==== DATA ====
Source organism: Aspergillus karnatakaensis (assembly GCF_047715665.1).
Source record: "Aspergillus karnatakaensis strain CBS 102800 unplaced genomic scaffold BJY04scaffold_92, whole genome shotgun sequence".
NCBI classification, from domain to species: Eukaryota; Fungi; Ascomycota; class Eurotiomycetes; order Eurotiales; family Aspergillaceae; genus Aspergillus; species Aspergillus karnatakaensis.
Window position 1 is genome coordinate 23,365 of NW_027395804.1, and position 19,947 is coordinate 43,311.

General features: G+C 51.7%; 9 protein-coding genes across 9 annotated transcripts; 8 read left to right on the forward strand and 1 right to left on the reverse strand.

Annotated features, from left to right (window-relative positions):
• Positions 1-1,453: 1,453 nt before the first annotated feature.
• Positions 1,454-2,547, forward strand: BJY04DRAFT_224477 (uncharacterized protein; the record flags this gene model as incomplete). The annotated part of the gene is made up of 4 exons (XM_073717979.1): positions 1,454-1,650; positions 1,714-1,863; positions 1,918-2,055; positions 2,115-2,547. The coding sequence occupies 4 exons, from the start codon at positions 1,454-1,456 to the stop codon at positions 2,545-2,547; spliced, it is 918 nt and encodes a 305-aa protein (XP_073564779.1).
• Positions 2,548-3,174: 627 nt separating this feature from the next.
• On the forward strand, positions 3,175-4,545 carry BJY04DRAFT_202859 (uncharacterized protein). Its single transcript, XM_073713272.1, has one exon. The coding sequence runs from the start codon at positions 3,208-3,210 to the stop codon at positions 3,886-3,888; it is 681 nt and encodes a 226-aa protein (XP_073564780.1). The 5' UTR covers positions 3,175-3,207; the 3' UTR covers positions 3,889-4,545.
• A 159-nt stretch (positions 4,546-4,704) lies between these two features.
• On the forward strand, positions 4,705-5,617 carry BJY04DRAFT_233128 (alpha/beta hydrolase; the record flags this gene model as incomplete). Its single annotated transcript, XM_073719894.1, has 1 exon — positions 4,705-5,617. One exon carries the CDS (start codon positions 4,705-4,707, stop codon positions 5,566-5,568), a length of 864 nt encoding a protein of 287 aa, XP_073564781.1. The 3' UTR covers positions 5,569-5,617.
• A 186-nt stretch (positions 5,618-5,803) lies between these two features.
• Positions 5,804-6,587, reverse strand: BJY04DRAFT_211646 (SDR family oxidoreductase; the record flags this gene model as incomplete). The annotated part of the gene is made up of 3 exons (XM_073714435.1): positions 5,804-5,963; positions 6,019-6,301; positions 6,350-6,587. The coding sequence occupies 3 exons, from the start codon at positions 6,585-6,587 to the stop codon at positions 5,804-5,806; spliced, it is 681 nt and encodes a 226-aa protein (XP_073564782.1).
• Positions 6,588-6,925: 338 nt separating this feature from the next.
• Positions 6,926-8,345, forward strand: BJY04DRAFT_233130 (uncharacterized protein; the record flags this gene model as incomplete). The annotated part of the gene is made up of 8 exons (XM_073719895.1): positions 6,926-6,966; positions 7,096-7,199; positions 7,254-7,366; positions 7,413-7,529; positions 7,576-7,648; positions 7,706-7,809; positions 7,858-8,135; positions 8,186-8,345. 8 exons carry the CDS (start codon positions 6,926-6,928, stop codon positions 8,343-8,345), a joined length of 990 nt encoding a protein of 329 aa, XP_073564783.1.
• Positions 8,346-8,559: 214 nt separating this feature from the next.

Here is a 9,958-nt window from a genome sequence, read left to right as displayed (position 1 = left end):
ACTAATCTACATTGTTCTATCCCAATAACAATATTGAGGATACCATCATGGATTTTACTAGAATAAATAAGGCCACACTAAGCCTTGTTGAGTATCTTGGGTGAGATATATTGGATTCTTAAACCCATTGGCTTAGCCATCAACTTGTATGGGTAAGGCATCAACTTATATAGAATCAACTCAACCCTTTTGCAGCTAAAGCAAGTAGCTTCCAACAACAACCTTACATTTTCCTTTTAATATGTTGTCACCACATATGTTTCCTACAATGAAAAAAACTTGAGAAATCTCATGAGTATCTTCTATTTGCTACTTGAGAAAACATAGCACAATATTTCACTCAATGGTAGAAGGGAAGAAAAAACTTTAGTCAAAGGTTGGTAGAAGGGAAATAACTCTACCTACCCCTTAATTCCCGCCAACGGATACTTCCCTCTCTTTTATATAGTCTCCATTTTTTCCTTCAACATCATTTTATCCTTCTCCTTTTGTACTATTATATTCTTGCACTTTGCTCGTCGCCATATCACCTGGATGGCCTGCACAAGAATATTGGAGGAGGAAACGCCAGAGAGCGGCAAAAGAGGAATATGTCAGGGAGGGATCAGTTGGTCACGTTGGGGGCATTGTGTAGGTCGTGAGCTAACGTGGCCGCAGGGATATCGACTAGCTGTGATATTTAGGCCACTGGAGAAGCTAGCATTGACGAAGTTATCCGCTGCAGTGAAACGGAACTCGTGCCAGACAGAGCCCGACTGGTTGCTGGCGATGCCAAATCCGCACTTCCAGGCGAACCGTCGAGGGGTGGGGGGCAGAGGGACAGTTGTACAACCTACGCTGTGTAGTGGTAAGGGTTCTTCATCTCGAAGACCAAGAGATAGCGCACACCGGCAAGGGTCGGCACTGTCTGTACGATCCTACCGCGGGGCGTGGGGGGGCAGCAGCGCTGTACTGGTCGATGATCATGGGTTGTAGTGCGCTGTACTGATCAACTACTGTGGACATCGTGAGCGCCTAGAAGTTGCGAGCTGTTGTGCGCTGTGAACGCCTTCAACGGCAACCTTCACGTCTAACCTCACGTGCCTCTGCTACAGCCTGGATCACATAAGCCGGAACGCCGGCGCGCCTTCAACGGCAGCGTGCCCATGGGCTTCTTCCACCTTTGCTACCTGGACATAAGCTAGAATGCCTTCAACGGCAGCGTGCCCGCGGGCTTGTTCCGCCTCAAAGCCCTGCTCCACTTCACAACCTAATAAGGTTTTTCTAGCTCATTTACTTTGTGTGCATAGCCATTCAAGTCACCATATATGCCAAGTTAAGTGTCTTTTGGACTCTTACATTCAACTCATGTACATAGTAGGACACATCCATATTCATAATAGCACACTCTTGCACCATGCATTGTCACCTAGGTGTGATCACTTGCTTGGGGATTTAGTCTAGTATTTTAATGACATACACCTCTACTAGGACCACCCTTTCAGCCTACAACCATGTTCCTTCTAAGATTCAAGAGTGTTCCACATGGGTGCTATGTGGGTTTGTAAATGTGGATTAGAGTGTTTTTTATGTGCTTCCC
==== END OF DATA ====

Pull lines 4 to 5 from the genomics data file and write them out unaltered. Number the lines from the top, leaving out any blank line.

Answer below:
Window position 1 is genome coordinate 23,365 of NW_027395804.1, and position 19,947 is coordinate 43,311.

General features: G+C 51.7%; 9 protein-coding genes across 9 annotated transcripts; 8 read left to right on the forward strand and 1 right to left on the reverse strand.